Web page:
For my first child I agreed he could just have his mother's surname, as she was opposed to hyphenated names, and I've regretted it since really. My second child has a hyphenated name (different mother) which is much more satisfactory.

    Since Nov 2006 • 6243 posts Report

  • andrew llewellyn,

    My sister spurned the hyphen for her kids, she gave them both "Llewellyn" as a middle name.

    Since Nov 2006 • 2075 posts Report

  • Emma Hart,

    My sister spurned the hyphen for her kids, she gave them both "Llewellyn" as a middle name.

    We did this too. Only with 'Hart', not Llewellyn, because that would have been odd.

    Christchurch • Since Nov 2006 • 4651 posts Report

  • Tom Beard,

    Even "Mr Smith" was unacceptably familiar at my school: it was "Sir", and a detention if you didn't. The more radical teachers were the ones who addressed you by your first name. It wasn't quite "Jones minor! Stop that right now, you horrible little oik!", but it was close.

    In contrast, I now know hardly anyone who'd address other people with honorifics rather than first names, with the odd exception of doctors and the like.

    Wellington • Since Nov 2006 • 1040 posts Report

  • Shep Cheyenne,

    I only use titles if it's a little funny, like my mate Mr Mann, said in the style of "you da Man".

    All profs & M.D.s are 1st name only.

    A running family joke is the link to nobility and disputes as to whether Baron(ess) or Count(ess) are appropriate. The latter is always favoured by some, along with the Kiwi accents omited vowels.

    Since Oct 2007 • 927 posts Report

  • Julie Fairey,

    Well I started writing a comment to your excellent post, Sir, but it got too long, so I'm shamelessly linking to it at The Hand Mirror instead :-)

    It's quite nice having a unique name, means you can almost guarantee to only get your own self when doing ego searches!

    Puketapapa Mt Roskill, AK… • Since Dec 2007 • 234 posts Report

  • Richard Llewellyn,

    Our neighbour also happens to be a teacher at our kids school. He cheerfully explains to the girls, who call him 'Chris' around the 'hood, that at school, they have to call him 'Mr Smith'.

    Its a distinction that our 6 and 8 year olds have no problem making. But school seems to be the last preserve of this strange tradition.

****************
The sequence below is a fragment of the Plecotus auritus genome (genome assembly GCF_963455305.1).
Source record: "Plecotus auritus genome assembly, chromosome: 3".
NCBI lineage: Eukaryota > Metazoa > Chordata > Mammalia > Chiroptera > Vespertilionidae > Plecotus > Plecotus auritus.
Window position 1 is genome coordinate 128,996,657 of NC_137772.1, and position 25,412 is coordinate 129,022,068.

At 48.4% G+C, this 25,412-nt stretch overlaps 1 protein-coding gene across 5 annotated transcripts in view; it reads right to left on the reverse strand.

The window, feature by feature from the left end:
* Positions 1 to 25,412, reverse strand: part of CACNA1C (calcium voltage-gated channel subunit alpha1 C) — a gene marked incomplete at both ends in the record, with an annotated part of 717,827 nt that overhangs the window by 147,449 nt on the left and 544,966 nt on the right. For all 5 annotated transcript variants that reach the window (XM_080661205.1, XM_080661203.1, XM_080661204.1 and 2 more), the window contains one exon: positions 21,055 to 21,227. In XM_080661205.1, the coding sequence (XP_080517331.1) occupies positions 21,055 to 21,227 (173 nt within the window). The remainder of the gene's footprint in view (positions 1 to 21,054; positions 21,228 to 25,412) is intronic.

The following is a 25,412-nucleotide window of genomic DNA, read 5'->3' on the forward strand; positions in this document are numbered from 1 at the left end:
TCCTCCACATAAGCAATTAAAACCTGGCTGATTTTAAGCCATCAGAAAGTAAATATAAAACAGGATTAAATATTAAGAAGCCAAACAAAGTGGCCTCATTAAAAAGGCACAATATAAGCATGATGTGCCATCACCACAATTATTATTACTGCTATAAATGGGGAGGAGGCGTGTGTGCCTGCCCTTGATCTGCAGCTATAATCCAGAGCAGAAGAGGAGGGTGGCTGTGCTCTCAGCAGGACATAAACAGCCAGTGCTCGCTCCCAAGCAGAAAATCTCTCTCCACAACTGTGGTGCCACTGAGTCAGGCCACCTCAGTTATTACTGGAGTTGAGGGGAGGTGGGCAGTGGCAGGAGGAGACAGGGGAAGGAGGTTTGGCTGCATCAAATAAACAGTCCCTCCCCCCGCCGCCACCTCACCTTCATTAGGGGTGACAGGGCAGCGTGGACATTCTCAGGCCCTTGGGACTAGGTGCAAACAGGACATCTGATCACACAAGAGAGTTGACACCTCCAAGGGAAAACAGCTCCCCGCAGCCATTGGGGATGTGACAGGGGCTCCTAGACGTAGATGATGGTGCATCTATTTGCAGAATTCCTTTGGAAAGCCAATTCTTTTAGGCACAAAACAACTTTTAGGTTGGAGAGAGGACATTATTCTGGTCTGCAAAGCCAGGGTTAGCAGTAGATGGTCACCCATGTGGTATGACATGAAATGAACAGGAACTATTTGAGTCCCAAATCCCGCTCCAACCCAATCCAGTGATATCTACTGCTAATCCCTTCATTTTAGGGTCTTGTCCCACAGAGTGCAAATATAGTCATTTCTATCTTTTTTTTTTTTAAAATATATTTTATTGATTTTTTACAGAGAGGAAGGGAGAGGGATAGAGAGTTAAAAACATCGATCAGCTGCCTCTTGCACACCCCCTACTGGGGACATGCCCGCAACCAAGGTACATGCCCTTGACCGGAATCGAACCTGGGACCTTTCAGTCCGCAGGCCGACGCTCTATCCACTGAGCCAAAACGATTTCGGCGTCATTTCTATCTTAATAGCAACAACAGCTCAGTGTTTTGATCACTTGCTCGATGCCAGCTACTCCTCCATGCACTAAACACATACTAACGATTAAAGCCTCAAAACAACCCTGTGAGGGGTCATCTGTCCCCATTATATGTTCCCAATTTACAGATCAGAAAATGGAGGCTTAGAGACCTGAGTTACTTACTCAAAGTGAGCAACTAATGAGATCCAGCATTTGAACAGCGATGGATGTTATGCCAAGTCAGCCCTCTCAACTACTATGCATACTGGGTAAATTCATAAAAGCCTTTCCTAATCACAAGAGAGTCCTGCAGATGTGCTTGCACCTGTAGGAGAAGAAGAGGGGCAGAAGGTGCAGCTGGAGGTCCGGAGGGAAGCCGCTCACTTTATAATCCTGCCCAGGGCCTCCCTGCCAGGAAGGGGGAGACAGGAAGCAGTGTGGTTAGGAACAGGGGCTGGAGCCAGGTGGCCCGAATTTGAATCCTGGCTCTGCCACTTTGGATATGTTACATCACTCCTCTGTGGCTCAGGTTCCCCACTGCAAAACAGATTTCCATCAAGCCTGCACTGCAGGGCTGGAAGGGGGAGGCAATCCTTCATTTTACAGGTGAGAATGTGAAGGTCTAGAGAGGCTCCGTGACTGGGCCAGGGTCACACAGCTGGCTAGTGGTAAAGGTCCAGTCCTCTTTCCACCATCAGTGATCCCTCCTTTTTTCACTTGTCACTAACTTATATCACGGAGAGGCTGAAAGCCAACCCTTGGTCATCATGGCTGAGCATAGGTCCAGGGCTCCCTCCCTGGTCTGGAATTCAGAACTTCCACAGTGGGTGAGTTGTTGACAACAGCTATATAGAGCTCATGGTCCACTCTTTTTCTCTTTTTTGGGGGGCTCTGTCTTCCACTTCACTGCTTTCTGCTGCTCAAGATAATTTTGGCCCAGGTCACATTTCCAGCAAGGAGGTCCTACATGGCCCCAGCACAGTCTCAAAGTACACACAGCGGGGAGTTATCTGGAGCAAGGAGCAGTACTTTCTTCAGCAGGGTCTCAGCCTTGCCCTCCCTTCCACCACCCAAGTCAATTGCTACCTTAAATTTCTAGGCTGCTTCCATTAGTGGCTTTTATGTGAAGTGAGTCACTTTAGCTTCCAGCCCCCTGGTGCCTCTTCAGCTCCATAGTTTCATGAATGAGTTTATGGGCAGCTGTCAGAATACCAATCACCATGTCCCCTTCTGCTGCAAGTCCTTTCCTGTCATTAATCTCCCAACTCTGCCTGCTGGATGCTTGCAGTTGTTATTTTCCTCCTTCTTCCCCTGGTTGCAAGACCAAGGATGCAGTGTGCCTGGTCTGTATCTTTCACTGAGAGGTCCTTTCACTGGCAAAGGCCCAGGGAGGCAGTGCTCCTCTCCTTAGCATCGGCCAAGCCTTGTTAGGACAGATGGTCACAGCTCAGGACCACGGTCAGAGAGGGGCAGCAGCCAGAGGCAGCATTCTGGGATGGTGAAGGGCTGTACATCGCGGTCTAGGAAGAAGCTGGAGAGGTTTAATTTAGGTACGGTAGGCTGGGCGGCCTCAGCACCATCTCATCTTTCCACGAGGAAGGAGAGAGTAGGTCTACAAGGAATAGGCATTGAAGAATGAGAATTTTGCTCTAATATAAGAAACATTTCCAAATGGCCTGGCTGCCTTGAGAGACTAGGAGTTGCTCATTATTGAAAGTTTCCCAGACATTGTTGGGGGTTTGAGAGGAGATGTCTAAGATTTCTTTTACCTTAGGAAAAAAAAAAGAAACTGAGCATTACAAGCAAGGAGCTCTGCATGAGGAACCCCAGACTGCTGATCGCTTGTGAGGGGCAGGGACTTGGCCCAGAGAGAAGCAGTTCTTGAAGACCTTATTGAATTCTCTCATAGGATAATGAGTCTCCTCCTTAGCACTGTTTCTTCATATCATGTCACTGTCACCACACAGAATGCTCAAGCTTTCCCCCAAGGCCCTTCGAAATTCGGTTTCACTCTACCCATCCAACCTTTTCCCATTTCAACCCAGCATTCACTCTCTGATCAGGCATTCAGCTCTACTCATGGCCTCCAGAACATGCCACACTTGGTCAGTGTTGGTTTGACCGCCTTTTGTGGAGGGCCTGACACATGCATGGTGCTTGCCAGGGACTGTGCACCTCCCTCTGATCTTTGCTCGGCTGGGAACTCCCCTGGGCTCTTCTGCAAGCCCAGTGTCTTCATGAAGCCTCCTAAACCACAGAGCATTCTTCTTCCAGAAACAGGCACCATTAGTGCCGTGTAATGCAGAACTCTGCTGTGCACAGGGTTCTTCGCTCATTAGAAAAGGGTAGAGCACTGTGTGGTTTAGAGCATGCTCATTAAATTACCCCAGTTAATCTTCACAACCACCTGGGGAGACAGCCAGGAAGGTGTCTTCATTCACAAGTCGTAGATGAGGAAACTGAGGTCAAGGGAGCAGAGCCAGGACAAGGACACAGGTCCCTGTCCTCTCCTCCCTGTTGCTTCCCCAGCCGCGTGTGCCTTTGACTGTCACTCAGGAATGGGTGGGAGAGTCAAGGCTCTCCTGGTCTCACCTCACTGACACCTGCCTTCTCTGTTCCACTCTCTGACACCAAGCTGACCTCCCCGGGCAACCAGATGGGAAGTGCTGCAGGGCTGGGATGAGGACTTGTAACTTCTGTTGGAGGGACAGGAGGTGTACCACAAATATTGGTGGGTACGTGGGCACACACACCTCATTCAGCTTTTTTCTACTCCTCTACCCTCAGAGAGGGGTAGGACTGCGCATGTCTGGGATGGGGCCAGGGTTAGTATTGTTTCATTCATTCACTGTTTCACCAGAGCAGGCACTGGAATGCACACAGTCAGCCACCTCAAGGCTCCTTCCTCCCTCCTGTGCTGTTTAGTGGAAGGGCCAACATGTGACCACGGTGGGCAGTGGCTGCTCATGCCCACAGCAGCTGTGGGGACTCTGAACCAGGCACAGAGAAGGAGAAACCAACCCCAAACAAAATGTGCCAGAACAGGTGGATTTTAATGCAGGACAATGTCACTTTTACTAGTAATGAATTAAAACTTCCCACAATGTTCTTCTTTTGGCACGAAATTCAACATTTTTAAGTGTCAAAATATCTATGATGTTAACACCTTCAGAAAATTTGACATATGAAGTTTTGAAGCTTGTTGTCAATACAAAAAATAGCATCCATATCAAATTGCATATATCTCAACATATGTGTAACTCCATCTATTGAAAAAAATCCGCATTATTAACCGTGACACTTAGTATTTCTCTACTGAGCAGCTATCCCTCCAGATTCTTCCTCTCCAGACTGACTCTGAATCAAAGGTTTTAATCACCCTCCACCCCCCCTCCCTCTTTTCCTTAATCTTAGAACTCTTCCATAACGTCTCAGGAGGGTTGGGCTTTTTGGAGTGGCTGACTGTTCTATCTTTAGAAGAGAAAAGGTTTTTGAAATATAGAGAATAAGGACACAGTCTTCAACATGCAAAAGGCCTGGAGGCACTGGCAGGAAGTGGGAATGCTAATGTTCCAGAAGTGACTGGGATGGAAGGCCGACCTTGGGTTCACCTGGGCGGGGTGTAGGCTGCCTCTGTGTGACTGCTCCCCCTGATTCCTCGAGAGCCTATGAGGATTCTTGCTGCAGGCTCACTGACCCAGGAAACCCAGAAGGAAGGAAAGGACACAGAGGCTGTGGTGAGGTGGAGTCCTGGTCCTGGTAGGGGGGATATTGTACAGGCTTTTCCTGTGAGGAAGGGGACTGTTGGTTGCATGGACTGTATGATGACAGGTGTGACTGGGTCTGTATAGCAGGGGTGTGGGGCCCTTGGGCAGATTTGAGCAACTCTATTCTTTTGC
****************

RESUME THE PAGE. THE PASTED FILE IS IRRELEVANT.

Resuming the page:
I can recall my first job (not long before the crash in '87) and being told that we had to address the CEO as we would a teacher (this was an insurance company after all). Can you imagine that happening now?.

    Mt Albert • Since Nov 2006 • 399 posts Report

  • James Green,

    I prefer to just be James, but I do get annoyed by being mistered. On forms I prefer not to check any of the boxes. Most places data entry systems fail to accept this. I sometimes wonder whether I'm going to get grumpy one day and point out the error of your ways.

    Amusingly, in a work context when emailing foreign academics I've never met, I invariably run with Prof. X...

    I've done a little research on this in a certain context... and there is a watershed around 45, where the proportion of people who would prefer to be addressed by their first name drops to just under 60%.

    Limerick, Ireland • Since Nov 2006 • 703 posts Report

  • daleaway,

    I do like tradespeople to use Mrs.
    It helps keep them humble, and reminds them that I have backup.

    Since Jul 2007 • 198 posts Report

  • samuel walker,

    It seems that to me that to many people of my generation anyone requiring to be addressed with a title (mr, mrs, sir) is exhibiting a lack of respect to the addresser. which is an interesting turnaround. Whereas addressing someone by their first name shows that you are relating to them as a person, rather than a position. which actually shows a more honest kind of respect.

    I cant imaging my daughter not calling her teacher mrs richardson though, it just seems cuter.

    Im sure it is for a similar reason that starting any written corespondence with Dear..... seems overly familiar.

    When I was a fair bit younger, in my first job, which involved serving customers at a photobooth A certain Opera singer type [probably not the first one that springs to mind....not Kiri....] refused to be addressed as mrs XXXXXXX (it was a simple transaction, they pass over their docket or give their name.....we find the prints and pass it back saying that'll be $17.95 mrs smith, no one ever complained), she looked FURIOUS and demanded "thats DAME", the cheeky me said "oh, mrs dame, sorry...." heheh, she insisted on showing me her credit card which had dame xxx xxx printed on it. this was all done in the sort of snooty manner that actually makes you respect the person on the same level as a petty thief, rather than the privilidged level at which they see themselves.....

    i have never been able to appreciate opera since.....

    Since Nov 2006 • 203 posts Report